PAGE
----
Cynics hated this, but I have to say as a mom who has at times made her children man up and apologize for wrongdoing, when it wasn’t comfortable or easy, to grown-ups that had perhaps already passed judgment, I felt an inexplicable surge of maternal pride.
And although it was clearly a calculated stop on a PR trail that led all the way to this summer’s smash hit, “Where Are Ü Now” by Skrillex and Diplo featuring Justin Bieber (and EVERYONE was shocked it was the Biebs on their favorite song of the season), you gotta give it up to his ability to pivot from being a solo act to playing nicely with others.
If you had told me a few years back that Justin Bieber would be a role model I’d point out to my children, I’d have spit in the general direction of J-Bieb’s washboard abs.
But today nothing comes between my happiness for Jay Bee except maybe my Calvins. And the final step was watching him burst into tears at the VMAs.
As he told Jimmy Fallon: “I just wasn’t expecting them to support me in the way that they did. Last time I was at an award show, I was booed. I think I’ve worked so hard on this album. I’ve worked so hard at just becoming the man I want to become. Stepping into situations, you just can’t help but feel judged. I was just feeling judged and wanting to win so badly and just wanting to do what I love so badly that I just put everything on the line.”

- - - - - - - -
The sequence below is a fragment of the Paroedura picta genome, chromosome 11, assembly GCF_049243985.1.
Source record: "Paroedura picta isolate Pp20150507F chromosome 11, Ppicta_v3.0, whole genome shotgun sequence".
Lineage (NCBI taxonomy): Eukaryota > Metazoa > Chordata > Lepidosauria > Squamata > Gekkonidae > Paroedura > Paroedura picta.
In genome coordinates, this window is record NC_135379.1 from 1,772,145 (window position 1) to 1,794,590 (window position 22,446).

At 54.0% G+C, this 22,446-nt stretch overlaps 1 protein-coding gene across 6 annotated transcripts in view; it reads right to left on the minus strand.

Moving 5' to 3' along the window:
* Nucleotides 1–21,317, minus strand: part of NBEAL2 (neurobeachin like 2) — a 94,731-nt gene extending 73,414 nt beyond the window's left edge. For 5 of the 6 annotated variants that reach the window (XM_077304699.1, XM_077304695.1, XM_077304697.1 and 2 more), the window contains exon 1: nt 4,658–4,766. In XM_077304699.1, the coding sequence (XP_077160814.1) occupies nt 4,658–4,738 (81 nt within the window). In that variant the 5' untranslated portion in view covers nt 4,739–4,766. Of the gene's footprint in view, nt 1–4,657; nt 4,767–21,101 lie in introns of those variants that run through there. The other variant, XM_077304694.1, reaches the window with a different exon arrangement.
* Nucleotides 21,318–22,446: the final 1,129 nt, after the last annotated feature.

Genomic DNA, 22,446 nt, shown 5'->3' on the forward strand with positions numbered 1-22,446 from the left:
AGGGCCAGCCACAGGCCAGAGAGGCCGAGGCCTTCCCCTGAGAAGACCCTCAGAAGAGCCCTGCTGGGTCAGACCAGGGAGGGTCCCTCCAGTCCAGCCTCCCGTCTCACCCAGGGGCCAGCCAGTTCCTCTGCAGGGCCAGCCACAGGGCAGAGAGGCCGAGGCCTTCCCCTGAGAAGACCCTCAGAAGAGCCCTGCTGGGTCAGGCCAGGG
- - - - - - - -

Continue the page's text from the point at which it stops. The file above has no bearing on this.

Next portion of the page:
And that, my bitches, is some good life advice to encourage your kiddos to follow — you don’t have to be a Belieber to agree that being able to grasp a hold of humility and say, cry in front of a zillion people, in gratitude for being able to do what you love is a powerful statement about stepping into the person you are meant to be.
Also, redemption is just one “I’m sorry” away.
So if you see me cabbage-patching in my car, just know I’m probably listening to some hot track or another from Purpose. Because when the beat goes on, you gotta beliebe that the best is yet to come.
Now enjoy the video for “Sorry” — dontcha love a good apology AND an all-girl dance routine that features some seriously bad ass bitches struttin’ their stuff. Somebody get me a pair of Timberlands and some booty shorts, stat… and APOLOGY ACCEPTED! (Big props to choreographer Parris Goebel and her dance crews, ReQuest and The Royal Family.)